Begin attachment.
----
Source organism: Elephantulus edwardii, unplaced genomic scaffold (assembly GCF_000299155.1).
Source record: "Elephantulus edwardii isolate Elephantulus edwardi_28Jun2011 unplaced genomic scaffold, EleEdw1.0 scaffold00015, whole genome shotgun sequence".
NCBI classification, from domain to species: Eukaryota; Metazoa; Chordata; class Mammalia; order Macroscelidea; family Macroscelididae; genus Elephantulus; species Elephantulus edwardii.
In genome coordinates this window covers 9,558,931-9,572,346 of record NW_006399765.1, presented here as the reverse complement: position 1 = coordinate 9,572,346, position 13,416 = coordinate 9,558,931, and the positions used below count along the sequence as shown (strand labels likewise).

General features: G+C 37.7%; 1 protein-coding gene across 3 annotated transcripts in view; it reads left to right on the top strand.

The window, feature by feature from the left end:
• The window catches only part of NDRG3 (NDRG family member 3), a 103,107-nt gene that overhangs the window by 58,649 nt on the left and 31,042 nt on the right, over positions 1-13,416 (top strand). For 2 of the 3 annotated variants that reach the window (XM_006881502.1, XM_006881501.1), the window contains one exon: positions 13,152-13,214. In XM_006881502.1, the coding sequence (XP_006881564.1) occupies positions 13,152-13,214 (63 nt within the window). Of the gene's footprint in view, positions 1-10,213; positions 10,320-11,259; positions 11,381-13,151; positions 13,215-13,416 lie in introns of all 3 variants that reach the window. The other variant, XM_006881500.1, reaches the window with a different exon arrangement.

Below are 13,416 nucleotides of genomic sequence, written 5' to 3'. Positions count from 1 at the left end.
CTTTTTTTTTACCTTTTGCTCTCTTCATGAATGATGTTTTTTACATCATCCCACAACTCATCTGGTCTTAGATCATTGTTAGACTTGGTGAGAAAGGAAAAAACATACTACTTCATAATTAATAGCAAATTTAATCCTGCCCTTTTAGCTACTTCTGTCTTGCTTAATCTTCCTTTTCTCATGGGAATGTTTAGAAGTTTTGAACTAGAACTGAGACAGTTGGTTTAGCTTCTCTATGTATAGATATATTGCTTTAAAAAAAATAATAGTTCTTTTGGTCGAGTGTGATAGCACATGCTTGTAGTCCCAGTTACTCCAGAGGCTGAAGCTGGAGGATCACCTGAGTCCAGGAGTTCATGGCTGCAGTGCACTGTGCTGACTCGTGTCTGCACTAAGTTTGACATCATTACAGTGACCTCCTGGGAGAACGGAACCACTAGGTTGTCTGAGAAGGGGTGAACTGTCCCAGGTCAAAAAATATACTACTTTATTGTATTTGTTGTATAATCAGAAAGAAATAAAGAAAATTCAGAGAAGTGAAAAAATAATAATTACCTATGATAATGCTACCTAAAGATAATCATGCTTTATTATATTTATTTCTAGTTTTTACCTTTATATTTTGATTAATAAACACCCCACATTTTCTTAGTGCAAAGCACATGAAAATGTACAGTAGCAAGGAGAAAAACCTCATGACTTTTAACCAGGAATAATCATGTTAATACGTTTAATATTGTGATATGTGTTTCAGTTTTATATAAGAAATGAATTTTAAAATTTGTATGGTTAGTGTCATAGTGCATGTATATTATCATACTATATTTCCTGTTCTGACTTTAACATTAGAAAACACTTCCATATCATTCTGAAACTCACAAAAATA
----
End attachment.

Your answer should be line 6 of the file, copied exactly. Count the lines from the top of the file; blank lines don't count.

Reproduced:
The window, feature by feature from the left end: